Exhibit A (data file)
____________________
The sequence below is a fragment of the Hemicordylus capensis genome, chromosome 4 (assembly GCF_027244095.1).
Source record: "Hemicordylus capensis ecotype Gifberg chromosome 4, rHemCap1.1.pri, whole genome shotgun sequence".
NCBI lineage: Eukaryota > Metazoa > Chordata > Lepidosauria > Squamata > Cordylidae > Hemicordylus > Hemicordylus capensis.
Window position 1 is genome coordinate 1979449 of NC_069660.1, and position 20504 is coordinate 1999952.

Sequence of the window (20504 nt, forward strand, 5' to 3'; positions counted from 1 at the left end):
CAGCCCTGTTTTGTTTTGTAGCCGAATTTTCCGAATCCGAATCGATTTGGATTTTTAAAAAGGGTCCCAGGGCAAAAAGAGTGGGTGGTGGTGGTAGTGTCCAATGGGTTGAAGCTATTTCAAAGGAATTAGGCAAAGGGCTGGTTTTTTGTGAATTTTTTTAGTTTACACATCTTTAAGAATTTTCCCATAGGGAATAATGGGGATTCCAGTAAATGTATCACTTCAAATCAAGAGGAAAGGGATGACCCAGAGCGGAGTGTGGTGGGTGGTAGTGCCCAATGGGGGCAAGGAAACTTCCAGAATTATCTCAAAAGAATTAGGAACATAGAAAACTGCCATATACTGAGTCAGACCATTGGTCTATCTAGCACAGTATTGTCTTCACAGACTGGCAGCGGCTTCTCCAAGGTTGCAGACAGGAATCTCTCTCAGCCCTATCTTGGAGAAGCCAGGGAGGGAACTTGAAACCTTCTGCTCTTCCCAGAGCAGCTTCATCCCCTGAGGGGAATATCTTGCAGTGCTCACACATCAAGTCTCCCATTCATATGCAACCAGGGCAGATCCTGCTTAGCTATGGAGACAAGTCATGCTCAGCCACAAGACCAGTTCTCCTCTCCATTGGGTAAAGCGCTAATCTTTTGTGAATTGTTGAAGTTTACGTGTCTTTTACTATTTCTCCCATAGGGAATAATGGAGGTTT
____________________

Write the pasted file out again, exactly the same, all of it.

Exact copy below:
The sequence below is a fragment of the Hemicordylus capensis genome, chromosome 4 (assembly GCF_027244095.1).
Source record: "Hemicordylus capensis ecotype Gifberg chromosome 4, rHemCap1.1.pri, whole genome shotgun sequence".
NCBI lineage: Eukaryota > Metazoa > Chordata > Lepidosauria > Squamata > Cordylidae > Hemicordylus > Hemicordylus capensis.
Window position 1 is genome coordinate 1979449 of NC_069660.1, and position 20504 is coordinate 1999952.

Sequence of the window (20504 nt, forward strand, 5' to 3'; positions counted from 1 at the left end):
CAGCCCTGTTTTGTTTTGTAGCCGAATTTTCCGAATCCGAATCGATTTGGATTTTTAAAAAGGGTCCCAGGGCAAAAAGAGTGGGTGGTGGTGGTAGTGTCCAATGGGTTGAAGCTATTTCAAAGGAATTAGGCAAAGGGCTGGTTTTTTGTGAATTTTTTTAGTTTACACATCTTTAAGAATTTTCCCATAGGGAATAATGGGGATTCCAGTAAATGTATCACTTCAAATCAAGAGGAAAGGGATGACCCAGAGCGGAGTGTGGTGGGTGGTAGTGCCCAATGGGGGCAAGGAAACTTCCAGAATTATCTCAAAAGAATTAGGAACATAGAAAACTGCCATATACTGAGTCAGACCATTGGTCTATCTAGCACAGTATTGTCTTCACAGACTGGCAGCGGCTTCTCCAAGGTTGCAGACAGGAATCTCTCTCAGCCCTATCTTGGAGAAGCCAGGGAGGGAACTTGAAACCTTCTGCTCTTCCCAGAGCAGCTTCATCCCCTGAGGGGAATATCTTGCAGTGCTCACACATCAAGTCTCCCATTCATATGCAACCAGGGCAGATCCTGCTTAGCTATGGAGACAAGTCATGCTCAGCCACAAGACCAGTTCTCCTCTCCATTGGGTAAAGCGCTAATCTTTTGTGAATTGTTGAAGTTTACGTGTCTTTTACTATTTCTCCCATAGGGAATAATGGAGGTTT